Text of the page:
12. Absolutely, Jeff. It’s even worse for me though! To the point where its almost like now I’m making up imperfections that aren’t even there! For example, I’m about to post a couple photographs of the state capital building that I took the other day. I the image taken much closer to the building, I swear it’s slightly crooked. But according to the graph lines in LR5, its dead straight. I even looked at a painting the other day and in my head I was like, “Beautiful, but I wish the hooves of the cow in the front weren’t painted out of the picture.” Lol, its a terrible thing, but I’m working on turning it off. I still enjoy photographs of course, but sometimes I’m just not pleased enough to share my own with others.

    1. It took me a while, but I was finally able to turn it off. Well maybe not all the way off. I do still see them, I just don’t let them detract from the overall enjoyment of the piece.

  13. I see no problems in this one, nor do I see them in your other photos. This post is great – and you made me confess that I too have the curse problem. I meant to ask you if you had problems with the sensor dust?

    1. Thank you Paula. For me the real curse is that I see these faults, even tiny ones, in other photos I look at. Rarely does it make me enjoy them any less, but just the fact that I see them bothers me because when I’m enjoying a photograph I don’t want to see them. I really want to enjoy the image for what it is.

      And yes, on occasion I do have a sensor in dire need of cleaning. I usually don’t worry about it unless I have to spend a bunch of time cleaning up dust spots in a photo. And the new clone/healing brush in Lightroom 5 is so good that it will be a while before I clean my sensor. Which by the way is very easy to do. I was a little afraid to do it the first time, but now it’s just another chore I need to do every once in a while.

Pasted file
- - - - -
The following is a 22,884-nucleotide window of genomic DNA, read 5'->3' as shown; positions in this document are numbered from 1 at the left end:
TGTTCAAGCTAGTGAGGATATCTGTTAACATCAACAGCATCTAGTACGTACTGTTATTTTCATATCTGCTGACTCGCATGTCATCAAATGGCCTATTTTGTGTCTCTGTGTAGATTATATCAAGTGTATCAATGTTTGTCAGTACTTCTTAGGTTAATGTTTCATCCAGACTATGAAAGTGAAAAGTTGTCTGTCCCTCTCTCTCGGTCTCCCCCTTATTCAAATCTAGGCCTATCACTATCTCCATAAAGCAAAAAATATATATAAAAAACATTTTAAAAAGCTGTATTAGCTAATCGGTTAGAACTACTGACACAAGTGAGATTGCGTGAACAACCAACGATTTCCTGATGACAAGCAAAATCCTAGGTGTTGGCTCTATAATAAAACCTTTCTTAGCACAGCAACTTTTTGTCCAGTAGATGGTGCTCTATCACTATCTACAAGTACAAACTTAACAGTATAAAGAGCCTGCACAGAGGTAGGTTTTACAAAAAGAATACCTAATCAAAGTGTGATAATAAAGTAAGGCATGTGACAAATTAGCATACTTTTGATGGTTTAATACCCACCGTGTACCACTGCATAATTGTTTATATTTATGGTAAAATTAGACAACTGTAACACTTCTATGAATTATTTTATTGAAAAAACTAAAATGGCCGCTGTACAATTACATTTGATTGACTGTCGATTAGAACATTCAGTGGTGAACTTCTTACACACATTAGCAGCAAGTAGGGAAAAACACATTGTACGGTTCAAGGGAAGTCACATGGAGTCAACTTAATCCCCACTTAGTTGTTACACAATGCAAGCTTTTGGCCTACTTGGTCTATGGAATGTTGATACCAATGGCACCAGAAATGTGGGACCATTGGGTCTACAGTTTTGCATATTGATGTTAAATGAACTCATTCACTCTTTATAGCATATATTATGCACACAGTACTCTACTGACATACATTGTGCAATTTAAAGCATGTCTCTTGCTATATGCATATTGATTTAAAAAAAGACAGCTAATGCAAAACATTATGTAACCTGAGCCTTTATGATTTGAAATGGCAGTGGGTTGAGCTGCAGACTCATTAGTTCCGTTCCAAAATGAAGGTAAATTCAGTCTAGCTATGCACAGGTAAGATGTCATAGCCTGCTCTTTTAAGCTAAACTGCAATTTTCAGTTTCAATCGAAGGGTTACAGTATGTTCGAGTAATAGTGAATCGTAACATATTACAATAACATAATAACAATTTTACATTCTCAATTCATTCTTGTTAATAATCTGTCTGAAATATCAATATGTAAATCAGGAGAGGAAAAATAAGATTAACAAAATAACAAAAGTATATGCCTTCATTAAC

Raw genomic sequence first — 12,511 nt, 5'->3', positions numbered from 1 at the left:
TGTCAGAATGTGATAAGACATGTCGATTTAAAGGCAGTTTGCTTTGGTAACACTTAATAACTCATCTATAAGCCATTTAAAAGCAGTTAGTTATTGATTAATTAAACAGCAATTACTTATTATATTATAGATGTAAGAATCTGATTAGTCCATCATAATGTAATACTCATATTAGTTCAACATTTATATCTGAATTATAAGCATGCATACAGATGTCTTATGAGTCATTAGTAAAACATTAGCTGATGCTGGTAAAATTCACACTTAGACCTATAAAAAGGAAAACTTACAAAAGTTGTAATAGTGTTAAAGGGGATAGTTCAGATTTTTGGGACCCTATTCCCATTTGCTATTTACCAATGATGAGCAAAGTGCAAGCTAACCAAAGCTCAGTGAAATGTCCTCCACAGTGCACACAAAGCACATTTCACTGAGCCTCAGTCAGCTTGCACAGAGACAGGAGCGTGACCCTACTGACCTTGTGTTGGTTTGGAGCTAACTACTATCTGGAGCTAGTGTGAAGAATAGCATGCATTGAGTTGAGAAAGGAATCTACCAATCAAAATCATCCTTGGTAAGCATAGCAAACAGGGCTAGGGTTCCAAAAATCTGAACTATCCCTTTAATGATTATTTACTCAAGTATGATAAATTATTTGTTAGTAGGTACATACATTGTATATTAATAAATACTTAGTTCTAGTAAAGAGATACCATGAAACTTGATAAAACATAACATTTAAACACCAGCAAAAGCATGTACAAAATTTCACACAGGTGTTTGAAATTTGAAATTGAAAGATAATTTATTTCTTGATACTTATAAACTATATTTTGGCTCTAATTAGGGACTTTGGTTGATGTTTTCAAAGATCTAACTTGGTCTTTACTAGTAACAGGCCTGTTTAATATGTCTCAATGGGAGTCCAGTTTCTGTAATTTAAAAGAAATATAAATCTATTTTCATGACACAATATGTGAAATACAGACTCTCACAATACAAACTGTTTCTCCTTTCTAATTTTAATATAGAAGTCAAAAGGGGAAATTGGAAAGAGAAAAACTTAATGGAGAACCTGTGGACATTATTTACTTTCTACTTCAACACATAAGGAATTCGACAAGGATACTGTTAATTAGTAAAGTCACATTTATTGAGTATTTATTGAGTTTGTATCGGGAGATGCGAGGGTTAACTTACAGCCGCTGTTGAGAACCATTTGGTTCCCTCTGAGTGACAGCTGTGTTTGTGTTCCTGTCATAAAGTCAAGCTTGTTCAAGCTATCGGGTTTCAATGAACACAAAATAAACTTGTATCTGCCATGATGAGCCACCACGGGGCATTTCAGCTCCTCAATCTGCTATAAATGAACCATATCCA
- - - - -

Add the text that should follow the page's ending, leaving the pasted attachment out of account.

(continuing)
1. Thank you Jeff 🙂 Hubby bought one some weeks ago, but he is reluctant to use it. He says our place is full of dust 😀 I will leave it to him to decide. You helped a lot and you calmed me down 🙂

            1. The biggest thing to remember is to use a bulb type blower to get the big stuff off. And make sure you have a fully charged battery. The last thing you want to have happen is the shutter closing and the mirror dropping while you’ve got the cleaning swab in there. I’ve done it many times and never had a problem.

  14. Such a true curse 🙂 I have found myself getting away from capturing moments that made me pick up my camera and worrying about blown highlights and blocked shadows. Great self observation 🙂 but keep in mind…you are not alone 🙂 continue with your great work.